The American shaving male is proving that five blades are no barrier to growth in sales of razors, with Gillette’s new Fusion product grabbing 55 per cent of new razor purchases only four weeks after launch.
Gillette’s plans to add a fifth blade to razors were met with scepticism when they were unveiled last year.
But Gillette insisted that men were ready for five blades – and were willing to pay a premium for them as consumers increasingly “traded up” to better-performing consumer products.
Food and consumer goods companies are scrambling to revamp basic products to appeal to such higher-paying customers.
Clorox, a maker of bathroom cleaners, has produced a new type of plastic rubbish bag that it claims does not split. Unilever sells frozen, ready-made pasta dinners for two under its Bertolli brand that can be cooked in less than 10 minutes.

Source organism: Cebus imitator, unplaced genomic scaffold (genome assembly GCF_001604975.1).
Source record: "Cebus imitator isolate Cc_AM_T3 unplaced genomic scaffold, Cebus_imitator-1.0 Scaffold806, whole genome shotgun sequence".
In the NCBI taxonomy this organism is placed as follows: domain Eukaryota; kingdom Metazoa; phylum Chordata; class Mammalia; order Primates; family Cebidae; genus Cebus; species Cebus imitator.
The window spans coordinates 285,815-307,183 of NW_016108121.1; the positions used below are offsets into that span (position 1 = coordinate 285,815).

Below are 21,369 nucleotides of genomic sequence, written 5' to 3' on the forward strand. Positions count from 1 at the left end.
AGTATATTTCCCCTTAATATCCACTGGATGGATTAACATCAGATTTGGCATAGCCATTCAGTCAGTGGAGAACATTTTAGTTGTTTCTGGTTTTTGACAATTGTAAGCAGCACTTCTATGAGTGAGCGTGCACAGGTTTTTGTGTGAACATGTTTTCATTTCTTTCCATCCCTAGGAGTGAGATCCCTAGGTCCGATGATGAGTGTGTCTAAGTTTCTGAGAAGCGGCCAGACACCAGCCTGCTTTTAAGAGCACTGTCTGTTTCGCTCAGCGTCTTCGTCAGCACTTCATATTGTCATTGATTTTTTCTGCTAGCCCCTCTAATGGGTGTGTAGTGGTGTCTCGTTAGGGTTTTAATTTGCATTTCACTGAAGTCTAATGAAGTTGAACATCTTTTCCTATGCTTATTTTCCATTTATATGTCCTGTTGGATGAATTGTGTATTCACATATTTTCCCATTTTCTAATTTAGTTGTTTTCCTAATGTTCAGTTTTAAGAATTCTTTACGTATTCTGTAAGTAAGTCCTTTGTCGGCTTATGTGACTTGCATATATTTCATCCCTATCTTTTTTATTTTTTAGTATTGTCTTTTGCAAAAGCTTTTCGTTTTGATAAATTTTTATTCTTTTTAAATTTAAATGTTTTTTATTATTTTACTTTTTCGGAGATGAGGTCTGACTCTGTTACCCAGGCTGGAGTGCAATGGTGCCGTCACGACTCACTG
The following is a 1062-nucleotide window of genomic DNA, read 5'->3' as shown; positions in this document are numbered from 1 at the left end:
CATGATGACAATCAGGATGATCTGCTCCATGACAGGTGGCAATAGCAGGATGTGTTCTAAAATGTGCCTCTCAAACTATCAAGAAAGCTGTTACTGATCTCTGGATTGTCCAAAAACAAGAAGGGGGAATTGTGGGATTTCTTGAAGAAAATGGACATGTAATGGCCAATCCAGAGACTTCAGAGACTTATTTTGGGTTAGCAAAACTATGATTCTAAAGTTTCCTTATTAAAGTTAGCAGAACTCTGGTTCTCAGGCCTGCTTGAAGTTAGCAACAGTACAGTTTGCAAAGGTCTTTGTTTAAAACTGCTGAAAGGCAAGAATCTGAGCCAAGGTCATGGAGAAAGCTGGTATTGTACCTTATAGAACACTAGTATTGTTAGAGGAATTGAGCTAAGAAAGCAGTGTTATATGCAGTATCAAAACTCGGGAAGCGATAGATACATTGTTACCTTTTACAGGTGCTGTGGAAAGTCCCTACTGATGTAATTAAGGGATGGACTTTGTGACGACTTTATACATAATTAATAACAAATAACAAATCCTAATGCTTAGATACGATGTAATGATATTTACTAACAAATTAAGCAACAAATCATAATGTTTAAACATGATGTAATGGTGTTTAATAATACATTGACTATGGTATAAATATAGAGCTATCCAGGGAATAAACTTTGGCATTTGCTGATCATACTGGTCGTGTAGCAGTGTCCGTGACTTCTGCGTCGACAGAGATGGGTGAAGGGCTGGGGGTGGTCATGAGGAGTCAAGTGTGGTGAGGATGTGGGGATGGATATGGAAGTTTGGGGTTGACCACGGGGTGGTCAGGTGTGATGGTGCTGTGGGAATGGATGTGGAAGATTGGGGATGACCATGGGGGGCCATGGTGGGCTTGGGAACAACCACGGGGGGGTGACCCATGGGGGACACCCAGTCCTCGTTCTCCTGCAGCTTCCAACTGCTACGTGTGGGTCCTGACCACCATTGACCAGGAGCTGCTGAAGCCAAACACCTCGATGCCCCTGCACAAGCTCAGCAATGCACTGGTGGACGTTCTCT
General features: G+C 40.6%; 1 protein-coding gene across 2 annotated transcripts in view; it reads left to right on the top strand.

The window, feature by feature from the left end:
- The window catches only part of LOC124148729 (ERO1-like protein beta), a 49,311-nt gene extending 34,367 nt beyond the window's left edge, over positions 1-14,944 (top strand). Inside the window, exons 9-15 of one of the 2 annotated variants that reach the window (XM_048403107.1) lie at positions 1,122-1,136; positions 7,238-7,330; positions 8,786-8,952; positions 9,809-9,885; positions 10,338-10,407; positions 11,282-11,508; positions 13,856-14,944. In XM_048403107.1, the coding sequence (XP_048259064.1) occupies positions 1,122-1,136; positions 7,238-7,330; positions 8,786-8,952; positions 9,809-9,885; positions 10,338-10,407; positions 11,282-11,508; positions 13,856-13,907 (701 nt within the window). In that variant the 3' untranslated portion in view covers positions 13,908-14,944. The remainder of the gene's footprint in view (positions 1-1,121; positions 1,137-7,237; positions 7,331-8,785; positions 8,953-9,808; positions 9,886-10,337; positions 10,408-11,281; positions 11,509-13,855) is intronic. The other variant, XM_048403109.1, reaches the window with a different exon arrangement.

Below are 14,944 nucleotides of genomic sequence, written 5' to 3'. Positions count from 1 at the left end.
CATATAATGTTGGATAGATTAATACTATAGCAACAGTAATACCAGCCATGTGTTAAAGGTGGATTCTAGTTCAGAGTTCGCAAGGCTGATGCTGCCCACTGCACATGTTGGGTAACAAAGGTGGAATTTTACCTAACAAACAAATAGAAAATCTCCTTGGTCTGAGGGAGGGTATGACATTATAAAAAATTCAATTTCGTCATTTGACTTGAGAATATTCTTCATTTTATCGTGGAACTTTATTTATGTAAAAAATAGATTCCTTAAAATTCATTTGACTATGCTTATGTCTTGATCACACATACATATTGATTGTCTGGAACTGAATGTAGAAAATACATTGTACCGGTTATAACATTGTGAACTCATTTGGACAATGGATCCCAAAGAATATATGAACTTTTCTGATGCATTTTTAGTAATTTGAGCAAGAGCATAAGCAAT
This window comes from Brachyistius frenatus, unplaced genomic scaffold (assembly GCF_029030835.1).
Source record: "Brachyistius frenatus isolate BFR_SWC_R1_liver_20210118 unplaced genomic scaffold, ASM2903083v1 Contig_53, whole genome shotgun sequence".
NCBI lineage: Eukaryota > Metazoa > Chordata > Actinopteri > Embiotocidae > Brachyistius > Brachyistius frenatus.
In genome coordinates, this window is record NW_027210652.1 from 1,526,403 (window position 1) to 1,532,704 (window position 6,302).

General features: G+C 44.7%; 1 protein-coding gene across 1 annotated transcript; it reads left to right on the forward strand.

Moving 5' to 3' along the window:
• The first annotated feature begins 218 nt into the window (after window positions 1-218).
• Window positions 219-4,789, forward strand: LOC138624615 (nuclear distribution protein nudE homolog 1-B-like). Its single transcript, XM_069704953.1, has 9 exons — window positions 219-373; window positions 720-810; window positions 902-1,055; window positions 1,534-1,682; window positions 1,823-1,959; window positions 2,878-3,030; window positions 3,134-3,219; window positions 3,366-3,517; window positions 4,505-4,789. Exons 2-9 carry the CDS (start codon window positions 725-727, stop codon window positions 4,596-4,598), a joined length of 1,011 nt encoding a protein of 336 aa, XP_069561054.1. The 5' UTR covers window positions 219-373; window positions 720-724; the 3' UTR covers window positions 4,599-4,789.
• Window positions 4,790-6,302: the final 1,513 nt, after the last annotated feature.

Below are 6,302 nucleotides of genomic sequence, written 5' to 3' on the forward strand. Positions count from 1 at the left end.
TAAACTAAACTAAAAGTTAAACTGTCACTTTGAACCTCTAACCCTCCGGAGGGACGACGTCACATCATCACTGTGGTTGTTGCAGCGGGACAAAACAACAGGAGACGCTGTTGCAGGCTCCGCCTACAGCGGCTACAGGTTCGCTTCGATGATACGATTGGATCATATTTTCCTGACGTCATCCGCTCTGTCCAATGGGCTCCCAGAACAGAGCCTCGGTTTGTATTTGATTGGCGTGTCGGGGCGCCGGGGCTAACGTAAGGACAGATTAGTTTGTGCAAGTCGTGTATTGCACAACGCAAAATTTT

Gillette has spent millions of dollars on the launch, its most ambitious yet. It claims that 70 per cent of its customers who stock Gillette razors have committed to retail displays that will remain up for 3-6 months.
Fusion and a battery-powered, vibrating razor version called Fusion Power, are priced at a 30 per cent premium to Mach3, a three-blade product that cost 50 per cent more than its predecessor.
Data from Information Resources Inc, a consumer researcher, show that both Fusion products together accounted for over half of all purchases of complete new razor sets in the four weeks to February 19.
Gillette expects Fusion to be a $1bn brand within three years. Mach3 has generated retail sales since launch in 1998 of $16bn – equivalent to the entire gross domestic product of Uruguay.
Not to be outdone, rival razor maker Schick, owned by Energizer, will next month launch a new three-bladed razor for women, with the blades embedded in a “skin softening” strip containing aloe, cocoa butter and vitamin E.
Replacement blades will cost $2.29 - double the current product.